My favorite conspiracy theory ever is probably that the NFL framed OJ for the murders in order to preempt the first televised in America World Cup. Now, that’s the fever dream of an above average madman. When you hear that, you wanna say, “Wow! Wait, what?”

Let’s examine the ne plus ultra of conspiracy theories: the JFK assassination. Why does this work so well? Well, for one thing, there’s no way to ever completely disprove it. Even if you pin down every fact to the official story, there’s no way to prove that the mafia, CIA, the KGB or whatever didn’t hire Oswald to do the job.

It makes JFK a heroic figure, too. In The Men Who Killed Kennedy, Bill Curtis ties in Kennedy’s assassination with the withdrawal of troops in Vietnam who, according to the show, were sent right back the first week LBJ was in power. The whole thing ties in nicely with the Vietnam conspiracy.

Other things that make the assassination good fodder:

  • There was lots of conflicting data on the ground. This is great because people who are not conspiracy theorists will be reinforcing your theories with utter conviction.
  • There was a lot of incompetence from official sources and incompetence can always be interpreted as “showing the strings”.
  • It was easy to marshal facts that sound impressive, even though they’re not true, because they involve things (like shooting a bolt action rifle, the reaction of a body when impacted by a bullet, etc.) people don’t have experience with.
  • There was a clear motive. There were many clear motives, in fact. The President always has an abundance of people who want him dead.
  • The conspiracy can be adjusted for size: You can shrink it down to Lee Harvey Oswald and one other person, or you can make it huge, as needed.
  • Bullets are essentially invisible when fired from a gun.

Let me emphasize that last point: The generally agreed upon fact about JFK is that he was killed, presumably by bullets but perhaps by alien death beams. You can’t see the bullet. Therefore, arguments about where any bullet comes from and whether or not it was, in fact, a bullet, may be entertained.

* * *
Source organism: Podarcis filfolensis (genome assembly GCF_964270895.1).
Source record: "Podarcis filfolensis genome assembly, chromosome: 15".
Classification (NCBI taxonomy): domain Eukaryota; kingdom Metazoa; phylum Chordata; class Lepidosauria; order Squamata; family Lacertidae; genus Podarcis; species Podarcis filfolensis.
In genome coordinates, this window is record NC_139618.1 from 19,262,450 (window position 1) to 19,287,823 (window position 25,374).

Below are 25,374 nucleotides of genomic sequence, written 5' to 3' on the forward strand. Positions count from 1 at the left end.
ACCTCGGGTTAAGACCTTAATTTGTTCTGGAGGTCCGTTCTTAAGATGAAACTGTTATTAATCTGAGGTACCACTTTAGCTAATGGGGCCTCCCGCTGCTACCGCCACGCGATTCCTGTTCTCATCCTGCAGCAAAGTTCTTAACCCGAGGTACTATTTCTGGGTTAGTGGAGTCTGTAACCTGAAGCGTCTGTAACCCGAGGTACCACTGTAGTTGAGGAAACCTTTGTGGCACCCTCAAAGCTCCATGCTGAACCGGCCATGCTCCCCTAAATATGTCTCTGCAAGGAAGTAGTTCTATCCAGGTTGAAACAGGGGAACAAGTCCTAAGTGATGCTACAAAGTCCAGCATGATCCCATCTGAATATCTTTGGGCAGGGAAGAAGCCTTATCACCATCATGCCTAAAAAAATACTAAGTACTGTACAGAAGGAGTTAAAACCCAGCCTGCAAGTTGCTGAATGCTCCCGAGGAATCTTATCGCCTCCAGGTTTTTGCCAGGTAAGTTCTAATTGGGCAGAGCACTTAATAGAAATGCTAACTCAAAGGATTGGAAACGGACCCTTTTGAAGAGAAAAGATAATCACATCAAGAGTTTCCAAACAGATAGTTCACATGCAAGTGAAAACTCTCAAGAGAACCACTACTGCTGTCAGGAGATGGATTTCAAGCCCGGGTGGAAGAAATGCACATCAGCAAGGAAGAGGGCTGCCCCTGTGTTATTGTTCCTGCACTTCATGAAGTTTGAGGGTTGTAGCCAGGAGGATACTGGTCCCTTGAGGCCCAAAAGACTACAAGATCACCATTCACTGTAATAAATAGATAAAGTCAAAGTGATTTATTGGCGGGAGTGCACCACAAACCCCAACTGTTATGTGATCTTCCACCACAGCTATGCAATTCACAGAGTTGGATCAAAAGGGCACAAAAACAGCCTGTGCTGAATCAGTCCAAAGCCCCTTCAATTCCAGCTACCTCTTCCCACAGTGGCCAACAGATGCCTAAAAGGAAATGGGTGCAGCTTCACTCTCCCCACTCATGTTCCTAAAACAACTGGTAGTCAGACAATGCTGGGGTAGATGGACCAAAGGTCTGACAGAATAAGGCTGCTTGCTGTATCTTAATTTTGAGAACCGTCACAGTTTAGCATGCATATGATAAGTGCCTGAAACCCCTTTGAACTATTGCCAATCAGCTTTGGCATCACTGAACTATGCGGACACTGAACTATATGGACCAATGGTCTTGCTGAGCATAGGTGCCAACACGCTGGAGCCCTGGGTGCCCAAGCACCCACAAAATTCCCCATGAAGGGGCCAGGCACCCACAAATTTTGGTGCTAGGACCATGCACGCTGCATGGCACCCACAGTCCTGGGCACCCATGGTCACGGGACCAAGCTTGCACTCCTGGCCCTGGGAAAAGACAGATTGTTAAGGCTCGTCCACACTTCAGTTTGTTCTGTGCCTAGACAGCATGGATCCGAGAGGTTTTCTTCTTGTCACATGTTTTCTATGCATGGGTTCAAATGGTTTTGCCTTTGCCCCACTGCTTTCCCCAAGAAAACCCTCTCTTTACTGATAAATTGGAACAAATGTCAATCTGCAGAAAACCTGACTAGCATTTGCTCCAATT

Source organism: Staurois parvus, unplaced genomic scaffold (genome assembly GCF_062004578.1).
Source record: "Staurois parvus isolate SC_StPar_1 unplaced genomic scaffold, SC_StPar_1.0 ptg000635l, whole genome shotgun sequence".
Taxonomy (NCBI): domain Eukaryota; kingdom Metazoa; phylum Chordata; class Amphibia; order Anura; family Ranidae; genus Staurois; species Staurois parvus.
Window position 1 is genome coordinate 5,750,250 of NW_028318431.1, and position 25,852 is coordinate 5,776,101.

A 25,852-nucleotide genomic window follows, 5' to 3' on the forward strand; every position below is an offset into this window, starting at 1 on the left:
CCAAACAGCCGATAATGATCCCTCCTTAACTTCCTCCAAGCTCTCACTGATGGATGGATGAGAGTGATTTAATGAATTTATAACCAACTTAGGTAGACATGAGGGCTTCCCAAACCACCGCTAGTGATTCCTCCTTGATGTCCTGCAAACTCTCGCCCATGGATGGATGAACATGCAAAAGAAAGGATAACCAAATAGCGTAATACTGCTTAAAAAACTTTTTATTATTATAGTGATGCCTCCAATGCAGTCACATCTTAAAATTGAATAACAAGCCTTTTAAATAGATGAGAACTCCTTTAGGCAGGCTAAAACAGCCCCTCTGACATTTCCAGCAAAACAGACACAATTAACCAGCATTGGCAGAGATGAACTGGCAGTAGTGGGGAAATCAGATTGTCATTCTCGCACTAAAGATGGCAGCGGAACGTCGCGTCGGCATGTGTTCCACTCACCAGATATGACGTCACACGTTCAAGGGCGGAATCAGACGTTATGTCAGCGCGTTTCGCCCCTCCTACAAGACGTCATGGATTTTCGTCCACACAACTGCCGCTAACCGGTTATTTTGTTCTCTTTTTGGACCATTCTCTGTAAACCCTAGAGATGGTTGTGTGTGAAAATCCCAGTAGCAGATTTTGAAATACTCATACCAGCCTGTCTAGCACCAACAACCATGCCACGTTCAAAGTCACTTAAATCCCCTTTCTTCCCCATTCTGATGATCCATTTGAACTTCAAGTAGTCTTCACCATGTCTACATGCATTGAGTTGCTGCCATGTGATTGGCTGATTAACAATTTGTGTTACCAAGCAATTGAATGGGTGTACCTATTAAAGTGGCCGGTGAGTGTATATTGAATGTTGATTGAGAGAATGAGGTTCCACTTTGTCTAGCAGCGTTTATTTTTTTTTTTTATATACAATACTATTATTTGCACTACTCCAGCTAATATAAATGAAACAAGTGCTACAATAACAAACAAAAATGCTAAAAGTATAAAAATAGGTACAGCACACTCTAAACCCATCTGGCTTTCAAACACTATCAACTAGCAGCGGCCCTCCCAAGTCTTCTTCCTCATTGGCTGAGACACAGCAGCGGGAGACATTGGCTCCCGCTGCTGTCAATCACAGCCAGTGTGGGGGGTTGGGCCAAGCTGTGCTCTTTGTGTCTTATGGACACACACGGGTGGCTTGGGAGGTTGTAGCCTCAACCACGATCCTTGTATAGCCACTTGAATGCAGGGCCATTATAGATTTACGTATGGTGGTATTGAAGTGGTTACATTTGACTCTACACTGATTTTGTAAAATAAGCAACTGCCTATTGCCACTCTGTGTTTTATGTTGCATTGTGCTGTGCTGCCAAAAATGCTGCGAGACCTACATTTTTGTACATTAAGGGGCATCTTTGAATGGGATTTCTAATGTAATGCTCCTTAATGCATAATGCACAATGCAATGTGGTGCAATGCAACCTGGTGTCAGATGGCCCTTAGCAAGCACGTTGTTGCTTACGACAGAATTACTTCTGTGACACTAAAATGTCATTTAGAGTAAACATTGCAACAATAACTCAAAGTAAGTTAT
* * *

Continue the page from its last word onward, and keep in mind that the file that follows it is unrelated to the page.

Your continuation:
This is the main problem with 9/11 Truthers: Everyone saw the planes crash into the buildings. Eyewitnesses number in the thousands. The second plane was filmed crashing by maybe hundreds of people. So, most of these guys have to approach this from an angle of, “Oh, no, planes didn’t actually crash!” which is quite literally insane or that the planes did crash but weren’t responsible for the buildings falling.

Now, I confess here, I was pretty sure at one point that FDR knew about Pearl Harbor in advance. It was disabused of that notion when I realized I couldn’t think of a motive for him to hide his knowledge. The standard conspiracy theory has it that FDR wanted us in the war, on the right side. (It’s actually a significant point in the Frank Miller Batman comic The Dark Knight Returns: That even if FDR did know, was it still wrong?) But in 1941, a deflected Japanese attack would have been sufficient. There would have been no need for him to sacrifice the bulk of the Navy. (Note the government incompetence angle, too: Those ships should’ve been at sea.)

While it’s true that the Clinton years saw us ignoring a whole bunch of attacks, I think it’s safe to say that a single airplane crashing into a single WTC tower would have been sufficient to get us pissed off. In other words, we have no motive to explain the additional complexity required to justify a second plane or a bunch of explosives. Even if you take it from the angle of, say, the WTC owner just wanting insurance money, one plane would be enough.